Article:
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Wilson, who has produced more than a dozen Bond movies, told reporters at a Mexico City news conference that he was puzzled by a recent report released on the website Taxanalysts.com, which says Spectre is receiving the money in exchange for script rewrites that aim to depict positive aspects of Mexico.
“Everywhere we go we have incentives,” Wilson said. “Sometimes they’re tax incentives, sometimes they’re other kinds of incentives. In this particular case, we have private companies who have come together as a joint venture to support tourism in this country.”
Mexico is battling a serious image problem due to an ongoing drug war that has claimed more than 100,000 lives since 2006. Mexican filmmaker Guillermo del Toro recently said at the Guadalajara film fest that drug-related violence and corruption have left the nation in “social decay.”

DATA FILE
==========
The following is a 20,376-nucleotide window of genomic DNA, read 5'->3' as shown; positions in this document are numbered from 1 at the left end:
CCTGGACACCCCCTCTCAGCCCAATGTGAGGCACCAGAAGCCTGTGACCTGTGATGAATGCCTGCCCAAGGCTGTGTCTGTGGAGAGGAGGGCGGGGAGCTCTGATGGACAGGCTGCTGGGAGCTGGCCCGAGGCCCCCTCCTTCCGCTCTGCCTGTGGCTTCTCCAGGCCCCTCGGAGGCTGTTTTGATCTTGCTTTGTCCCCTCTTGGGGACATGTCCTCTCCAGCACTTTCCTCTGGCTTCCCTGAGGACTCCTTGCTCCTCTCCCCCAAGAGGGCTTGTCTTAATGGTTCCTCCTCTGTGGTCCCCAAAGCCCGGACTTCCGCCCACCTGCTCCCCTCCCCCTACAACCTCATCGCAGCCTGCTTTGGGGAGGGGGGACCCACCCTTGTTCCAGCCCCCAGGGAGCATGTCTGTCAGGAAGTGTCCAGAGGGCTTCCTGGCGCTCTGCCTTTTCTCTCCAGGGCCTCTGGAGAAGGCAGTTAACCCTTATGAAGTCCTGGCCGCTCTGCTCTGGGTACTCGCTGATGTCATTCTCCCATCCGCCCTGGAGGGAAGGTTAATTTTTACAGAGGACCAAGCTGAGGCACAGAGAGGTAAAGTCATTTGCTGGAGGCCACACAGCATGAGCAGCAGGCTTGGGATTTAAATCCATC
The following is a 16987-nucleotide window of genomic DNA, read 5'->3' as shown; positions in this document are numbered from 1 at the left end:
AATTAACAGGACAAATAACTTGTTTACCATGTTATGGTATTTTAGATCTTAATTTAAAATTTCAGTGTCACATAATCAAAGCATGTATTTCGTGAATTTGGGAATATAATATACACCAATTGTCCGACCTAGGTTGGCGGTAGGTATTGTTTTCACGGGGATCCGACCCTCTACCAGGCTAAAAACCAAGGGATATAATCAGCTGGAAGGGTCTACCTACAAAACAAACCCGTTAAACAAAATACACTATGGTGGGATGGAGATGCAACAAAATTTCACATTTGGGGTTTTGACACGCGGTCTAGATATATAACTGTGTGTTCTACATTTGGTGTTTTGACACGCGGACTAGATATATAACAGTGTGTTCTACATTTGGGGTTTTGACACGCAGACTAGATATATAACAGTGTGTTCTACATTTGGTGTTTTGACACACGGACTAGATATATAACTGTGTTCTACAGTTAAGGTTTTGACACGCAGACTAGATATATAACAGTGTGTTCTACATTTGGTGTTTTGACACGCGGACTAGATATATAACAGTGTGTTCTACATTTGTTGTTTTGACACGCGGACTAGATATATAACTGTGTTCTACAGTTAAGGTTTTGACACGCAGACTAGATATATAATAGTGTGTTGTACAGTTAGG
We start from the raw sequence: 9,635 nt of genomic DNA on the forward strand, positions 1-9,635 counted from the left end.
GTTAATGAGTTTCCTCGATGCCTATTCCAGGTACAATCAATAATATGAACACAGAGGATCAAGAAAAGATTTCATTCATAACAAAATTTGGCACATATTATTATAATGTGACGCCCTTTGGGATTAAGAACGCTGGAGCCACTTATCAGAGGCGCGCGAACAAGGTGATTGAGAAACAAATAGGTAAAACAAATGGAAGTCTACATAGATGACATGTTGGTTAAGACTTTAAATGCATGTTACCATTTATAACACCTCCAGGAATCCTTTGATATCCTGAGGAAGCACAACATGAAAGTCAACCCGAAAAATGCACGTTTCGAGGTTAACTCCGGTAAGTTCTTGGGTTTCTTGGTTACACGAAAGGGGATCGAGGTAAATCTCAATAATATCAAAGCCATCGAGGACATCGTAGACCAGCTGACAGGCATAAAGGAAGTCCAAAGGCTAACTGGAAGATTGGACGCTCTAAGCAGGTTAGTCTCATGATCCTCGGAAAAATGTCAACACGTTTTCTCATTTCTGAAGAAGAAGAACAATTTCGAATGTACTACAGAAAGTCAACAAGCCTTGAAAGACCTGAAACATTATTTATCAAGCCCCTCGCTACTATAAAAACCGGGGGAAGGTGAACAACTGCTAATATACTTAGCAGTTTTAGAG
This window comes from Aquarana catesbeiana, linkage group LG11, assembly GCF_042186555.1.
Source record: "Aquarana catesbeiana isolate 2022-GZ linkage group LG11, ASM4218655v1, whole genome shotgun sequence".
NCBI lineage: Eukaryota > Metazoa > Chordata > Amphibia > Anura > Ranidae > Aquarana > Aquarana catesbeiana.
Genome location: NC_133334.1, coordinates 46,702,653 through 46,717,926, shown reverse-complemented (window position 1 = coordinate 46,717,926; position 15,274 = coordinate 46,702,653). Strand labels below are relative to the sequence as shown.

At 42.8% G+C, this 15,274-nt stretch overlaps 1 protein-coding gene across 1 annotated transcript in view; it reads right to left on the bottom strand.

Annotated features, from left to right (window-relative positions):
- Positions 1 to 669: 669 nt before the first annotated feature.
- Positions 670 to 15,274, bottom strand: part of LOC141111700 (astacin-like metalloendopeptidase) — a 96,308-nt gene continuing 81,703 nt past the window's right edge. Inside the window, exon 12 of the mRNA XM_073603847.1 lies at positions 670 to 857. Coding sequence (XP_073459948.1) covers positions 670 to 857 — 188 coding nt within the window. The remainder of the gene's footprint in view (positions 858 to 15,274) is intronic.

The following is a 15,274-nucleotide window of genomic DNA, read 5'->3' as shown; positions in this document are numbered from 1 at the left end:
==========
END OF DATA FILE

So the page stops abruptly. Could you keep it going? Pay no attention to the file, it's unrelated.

Wilson declined to specify how much money Spectre received from the group, which includes a hotel chain.
The website specializing in tax news and analysis said Mexico demanded that the production cast a Mexican actress as a Bond girl, which was recently announced. Officials also reportedly requested that a festive Day of the Dead scene replace a cage match, and that an international ambassador should be the target of an assassination, rather than a Mexico City mayor.
Wilson insists no scripts changes were made.
Spectre is shooting in Rome, London, Austria and Morocco, but the producer says the most complicated shoot will take place in Mexico City, where a downtown chase scene involves 1,500 extras celebrating Day of the Dead.
Lead actor Daniel Craig and a second unit assistant director suffered injuries on the Austria and London sets. Asked if he was concerned about more injuries occurring on the Mexico shoot, Wilson said, “All I can say is we’re delighted we haven’t had more things go wrong. When you have a big operation going, things do happen and you have to roll with the punches.”
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